Archives for March, 2015

New queensland wines: Spaniards, Italian, French and more

Queensland wine regions just keep coming up trumps: there are more wines to bedazzle.

The changes are quite quick now because the Australian wine industry has to innovate rapidly to stay abreast of the sway of importeds now found in supermarkets.

Often the multiples bring it to you based on price, not quality, but at least they are developing a better understanding drinkers’ marketplace.

So don’t feel thwarted if wines called lagrein, sagrantino, fiano, nero d’Avola, petit manseng or saperavi come at you, they have grown elsewhere for centuries but are now at a cellar door near you.

And if I have my way, in a restaurant near you too.

I continue to visit or locate local producers making outstanding new Australian varietals.

I have seen a couple (fiano, shiraz viognier) now used by the Adelaide-based organisation A+Plus Australian Wine presenting its one day wine school to Australian wine professionals in most capital cities.

A+Plus seems to fly under the radar a little but I trust they will move over this continent a little more.

Why the change in grape types? Well being first to make a fiano in this state (the grape grown in the home of pizza country-Naples) makes it a select group that sell it, as there are only about thirty fiano brands to date in this country against a sea of chardonnay.

That makes fiano wine special and when it becomes a Strange Bird varietal (wine trail on the Granite Belt); it is even more visible to white wine drinkers bored with sauvignon blanc.

Golden Grove maker Ray Costanzo on Sundown Road tells me he has stripped down his chardonnay production to a few barrels; buyers wish for his vermentino (Sardinian grape) instead.

IMG_3616 red

As climate change develops further the traditional cool climate habit varieties imported from France will keep struggling: riesling, chardonnay, sauvignon blanc, pinot noir, merlot, cabernet sauvignon will suffocate as day temperatures elevate and the warm parts of the early growing season extend.

Meanwhile the southern Mediterranean-origin (southern Italy, France or Spain), Strange Bird varieties just love it. Heat is their natural bed partner, no more so than in southern Sicily where the red nero d’Avola grows so well over the past four hundred or so years.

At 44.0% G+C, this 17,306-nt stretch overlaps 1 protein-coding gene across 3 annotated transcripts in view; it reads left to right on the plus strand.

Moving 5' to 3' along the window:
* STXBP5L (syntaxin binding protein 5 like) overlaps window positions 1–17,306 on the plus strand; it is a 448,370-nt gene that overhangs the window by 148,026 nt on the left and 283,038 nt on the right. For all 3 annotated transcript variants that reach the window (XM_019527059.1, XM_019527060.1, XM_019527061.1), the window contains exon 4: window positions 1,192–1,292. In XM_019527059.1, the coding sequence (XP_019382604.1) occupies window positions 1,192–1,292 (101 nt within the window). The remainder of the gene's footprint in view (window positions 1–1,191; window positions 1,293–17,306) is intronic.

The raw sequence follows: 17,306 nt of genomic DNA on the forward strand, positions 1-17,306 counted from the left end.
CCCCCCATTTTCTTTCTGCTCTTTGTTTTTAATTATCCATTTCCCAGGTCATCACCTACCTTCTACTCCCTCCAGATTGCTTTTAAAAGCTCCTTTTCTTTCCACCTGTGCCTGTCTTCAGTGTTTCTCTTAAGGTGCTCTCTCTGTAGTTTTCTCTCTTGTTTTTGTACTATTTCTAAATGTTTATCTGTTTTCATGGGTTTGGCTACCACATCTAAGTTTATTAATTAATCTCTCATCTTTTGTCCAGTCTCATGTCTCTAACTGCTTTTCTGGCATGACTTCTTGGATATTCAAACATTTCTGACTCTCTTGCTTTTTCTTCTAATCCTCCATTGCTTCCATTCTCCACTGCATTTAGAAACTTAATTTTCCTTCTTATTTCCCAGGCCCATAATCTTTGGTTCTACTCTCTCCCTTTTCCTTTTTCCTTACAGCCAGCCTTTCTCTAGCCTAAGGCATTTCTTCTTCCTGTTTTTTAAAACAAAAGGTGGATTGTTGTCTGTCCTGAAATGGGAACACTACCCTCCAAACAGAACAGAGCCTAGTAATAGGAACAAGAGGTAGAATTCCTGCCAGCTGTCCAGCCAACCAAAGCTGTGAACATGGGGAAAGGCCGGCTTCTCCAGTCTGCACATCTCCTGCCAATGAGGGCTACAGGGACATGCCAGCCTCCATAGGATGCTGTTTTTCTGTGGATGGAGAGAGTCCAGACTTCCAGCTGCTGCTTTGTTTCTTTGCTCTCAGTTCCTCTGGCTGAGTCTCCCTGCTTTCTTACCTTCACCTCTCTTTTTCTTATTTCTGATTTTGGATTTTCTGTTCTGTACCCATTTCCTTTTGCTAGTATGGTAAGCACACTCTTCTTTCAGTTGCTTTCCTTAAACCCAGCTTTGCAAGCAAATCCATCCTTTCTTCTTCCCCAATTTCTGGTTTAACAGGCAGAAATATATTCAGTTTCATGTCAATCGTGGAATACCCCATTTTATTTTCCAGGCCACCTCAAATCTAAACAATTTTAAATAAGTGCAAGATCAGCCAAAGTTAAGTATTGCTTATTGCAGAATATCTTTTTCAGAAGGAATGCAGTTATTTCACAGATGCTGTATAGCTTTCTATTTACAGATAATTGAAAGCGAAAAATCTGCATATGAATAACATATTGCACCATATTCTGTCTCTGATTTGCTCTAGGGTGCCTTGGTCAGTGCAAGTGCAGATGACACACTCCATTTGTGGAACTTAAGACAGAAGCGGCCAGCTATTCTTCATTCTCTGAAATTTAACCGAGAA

Recent regional Queensland reviews in Smart Farmer have featured:

Symphony Hill Wines in February-March 2015

Dusty Hill Wines in December 2014-January 2015

Ravens Croft Wines in October-November 2014

Moffatdale Ridge Wines in August-September 2014

Golden Grove Estate June-July 2014

Buying Bordeaux wine: not easy in Oz

Now that Uncorked and Cultivated is an ambassador for the newly-created Bordeaux negociant and maker Domaine Serisier (first harvest 2012), there are deals to be done selling you Serisier wine.

But first why Bordeaux? Well it is the largest expanse of grapevines grown under one Appellation (regional boundary) in France. About 220,000 hectares.

Then you’d think that such a big part of that wine country would find its way onto Australian wine shelves and restaurants. Well no, not really and the sales have fallen further as the only the occasional importer does indent wine.

Uncorked is selling Domaine Serisier wines in Australia because its owner Richard Serisier is Australian.

In fact until Richard departed Brisbane to begin restoring Chateau Cadillac-en-Fronsandais (2004-2008) he was a Brisbane businessman, still owns property in the River City as well as a sheep run west of Cunnamulla.

Vines; merlot, then cabernet franc and a little cabernet sauvignon were planted. The local law says these are the grapes to be used in making red wine of the region, so he could not use his common sense to plant the grape Aussies love-shiraz.